The phrase actions speak louder than words can be applied to multiple contexts.
Usually, we use this phrase when talking about human behavior, but it’s oddly applicable in another realm as well: public speaking.
What on earth do actions have to do with public speaking? A lot more than you might think!
A speaker’s posture and gestures can communicate volumes to an audience.
In fact, many of the world’s best public speakers have earned their reputations not for what they say, but for how their audience perceives them.
No matter what career path your students choose, public speaking is a skill that will serve them well and can set them apart from the competition.
Keep reading for 6 postures that the world’s most successful public speakers use to really get their point across.
Holding the Ball
The move: gesture as if you’re holding a basketball between your hands low in front of your chest
The effect: appear commanding and dominant
When to use it: when you’re trying to persuade an audience or establish your authority
The move: with your elbows bent and your hands out to the sides, keep your palms facing the sky
The effect: appear honest and accepting
When to use it: when you’re trying to gain someone’s trust
The move: with your elbows bent and your hands in front of you, face your palms towards the floor
The effect: appear strong and assertive
When to use it: when needing to calm down a crowd after delivering important or controversial news
The move: clasp hand together in a relaxed pyramid
The effect: appear self-assured and relaxed
When to use it: when you’re nervous and want to appear confident
The move: imagine there’s a box in front of your chest and confine all of your hand movements to this space
The effect: appear trustworthy and truthful
When to use it: when you need to seem likable with a new crowd
The move: stand still while speaking with your feet about shoulder width apart
The effect: appear confident and in control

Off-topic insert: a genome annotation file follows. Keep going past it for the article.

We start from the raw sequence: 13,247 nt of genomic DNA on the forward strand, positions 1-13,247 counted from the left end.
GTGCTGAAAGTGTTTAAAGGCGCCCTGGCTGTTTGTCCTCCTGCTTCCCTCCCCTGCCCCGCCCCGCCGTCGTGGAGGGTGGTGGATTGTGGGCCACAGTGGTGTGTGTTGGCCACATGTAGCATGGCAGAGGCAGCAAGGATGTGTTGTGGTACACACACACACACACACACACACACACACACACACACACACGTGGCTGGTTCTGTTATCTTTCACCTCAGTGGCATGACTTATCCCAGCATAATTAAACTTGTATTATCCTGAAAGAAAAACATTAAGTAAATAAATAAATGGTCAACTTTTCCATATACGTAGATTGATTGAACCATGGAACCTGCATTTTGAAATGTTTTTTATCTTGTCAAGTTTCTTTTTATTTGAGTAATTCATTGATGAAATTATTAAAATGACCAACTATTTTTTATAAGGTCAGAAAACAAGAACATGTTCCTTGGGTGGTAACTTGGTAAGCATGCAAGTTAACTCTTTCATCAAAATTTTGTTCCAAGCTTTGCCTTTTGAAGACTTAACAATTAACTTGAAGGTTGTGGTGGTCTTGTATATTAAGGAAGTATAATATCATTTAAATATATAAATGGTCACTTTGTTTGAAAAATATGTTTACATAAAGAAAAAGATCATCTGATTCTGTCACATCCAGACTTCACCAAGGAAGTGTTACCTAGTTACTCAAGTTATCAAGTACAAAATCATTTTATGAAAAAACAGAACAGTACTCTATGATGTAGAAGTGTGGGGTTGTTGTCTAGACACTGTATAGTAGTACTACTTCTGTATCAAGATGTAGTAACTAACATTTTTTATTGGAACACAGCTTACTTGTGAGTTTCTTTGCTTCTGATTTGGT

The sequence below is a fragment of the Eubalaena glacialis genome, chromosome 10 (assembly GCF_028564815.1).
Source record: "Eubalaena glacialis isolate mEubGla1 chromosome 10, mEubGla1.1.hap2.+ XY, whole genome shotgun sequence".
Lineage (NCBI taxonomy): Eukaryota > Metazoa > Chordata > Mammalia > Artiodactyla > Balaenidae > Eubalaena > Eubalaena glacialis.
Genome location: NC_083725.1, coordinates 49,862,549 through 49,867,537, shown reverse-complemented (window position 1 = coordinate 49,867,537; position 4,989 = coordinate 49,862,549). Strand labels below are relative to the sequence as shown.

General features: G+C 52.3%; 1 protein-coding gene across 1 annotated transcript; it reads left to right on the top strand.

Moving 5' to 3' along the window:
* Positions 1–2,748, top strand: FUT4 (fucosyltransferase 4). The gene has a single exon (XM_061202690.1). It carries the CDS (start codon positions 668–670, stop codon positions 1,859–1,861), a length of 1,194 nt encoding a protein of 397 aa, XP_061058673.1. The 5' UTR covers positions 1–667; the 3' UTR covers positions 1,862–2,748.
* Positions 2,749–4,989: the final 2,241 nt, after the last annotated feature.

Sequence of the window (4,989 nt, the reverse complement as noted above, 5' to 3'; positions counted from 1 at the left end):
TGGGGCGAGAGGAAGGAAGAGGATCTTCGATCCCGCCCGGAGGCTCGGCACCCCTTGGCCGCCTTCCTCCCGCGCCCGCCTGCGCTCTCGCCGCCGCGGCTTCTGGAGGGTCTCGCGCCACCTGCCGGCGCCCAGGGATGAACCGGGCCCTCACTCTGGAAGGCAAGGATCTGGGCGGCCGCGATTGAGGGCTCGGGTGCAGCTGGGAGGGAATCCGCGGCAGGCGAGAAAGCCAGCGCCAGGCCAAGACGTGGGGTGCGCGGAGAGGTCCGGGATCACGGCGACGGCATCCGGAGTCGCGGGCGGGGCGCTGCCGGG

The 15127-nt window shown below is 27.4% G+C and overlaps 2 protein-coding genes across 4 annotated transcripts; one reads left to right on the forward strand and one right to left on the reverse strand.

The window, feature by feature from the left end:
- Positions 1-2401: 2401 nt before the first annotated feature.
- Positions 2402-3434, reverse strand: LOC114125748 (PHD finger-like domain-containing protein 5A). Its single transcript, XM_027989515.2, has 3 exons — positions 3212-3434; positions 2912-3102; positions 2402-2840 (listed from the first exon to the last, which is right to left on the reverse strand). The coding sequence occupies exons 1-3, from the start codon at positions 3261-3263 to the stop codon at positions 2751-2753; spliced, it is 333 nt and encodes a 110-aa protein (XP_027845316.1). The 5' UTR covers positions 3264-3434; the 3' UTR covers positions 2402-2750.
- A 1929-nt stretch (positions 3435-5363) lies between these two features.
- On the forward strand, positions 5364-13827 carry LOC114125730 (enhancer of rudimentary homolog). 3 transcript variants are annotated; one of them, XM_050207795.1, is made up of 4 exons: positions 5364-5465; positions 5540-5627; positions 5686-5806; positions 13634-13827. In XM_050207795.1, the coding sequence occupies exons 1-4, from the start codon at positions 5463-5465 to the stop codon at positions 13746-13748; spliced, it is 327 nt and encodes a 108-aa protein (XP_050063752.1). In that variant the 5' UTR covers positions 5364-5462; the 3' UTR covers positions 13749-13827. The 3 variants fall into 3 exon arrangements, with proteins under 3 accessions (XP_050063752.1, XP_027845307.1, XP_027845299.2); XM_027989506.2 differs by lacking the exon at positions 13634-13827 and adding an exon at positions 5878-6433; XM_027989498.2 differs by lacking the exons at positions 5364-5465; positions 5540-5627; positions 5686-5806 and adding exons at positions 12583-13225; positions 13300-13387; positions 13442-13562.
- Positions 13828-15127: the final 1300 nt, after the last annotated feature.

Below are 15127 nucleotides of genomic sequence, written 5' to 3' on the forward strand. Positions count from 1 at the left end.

When to use it: when establishing your role as an authority figure
Practicing These Moves In the Classroom
Oftentimes students need to see how these different gestures affect the impact of their presence in order to believe it.
The following is a great way for students to play with these different moves and think more actively about what they’re doing with their body when they speak.
Once students have prepared a presentation that they’re going to be giving in front of an audience, have them practice it once in front of a video camera.
Then, have them watch their recording and pay special attention to their body language. You can even have them watch the video with no sound to really hone in on their gestures.
Are they standing still or moving around? What are they doing with their hands? How’s their posture?
After they’ve analyzed their video, have students pick 1-2 of the moves above that they want to try.
The gesture that they choose should be determined by what the purpose of their speech is.
Is it more important that they appear trustworthy or assertive?
Once students have practiced the hand motions a few times without presenting, have them record their presentation a second time, only now with the new technique/s.
Again, have students analyze their body language in their second video recording. How does the use of these gestures change the impact of their speech?
Chances are, it will take a few at-bats for these movements to become natural, but once students get the hang of them, their speaking skills will soar.
Not only will students appear more confident and comfortable, but chances are they’ll feel more confident and comfortable with these tricks up their sleeve.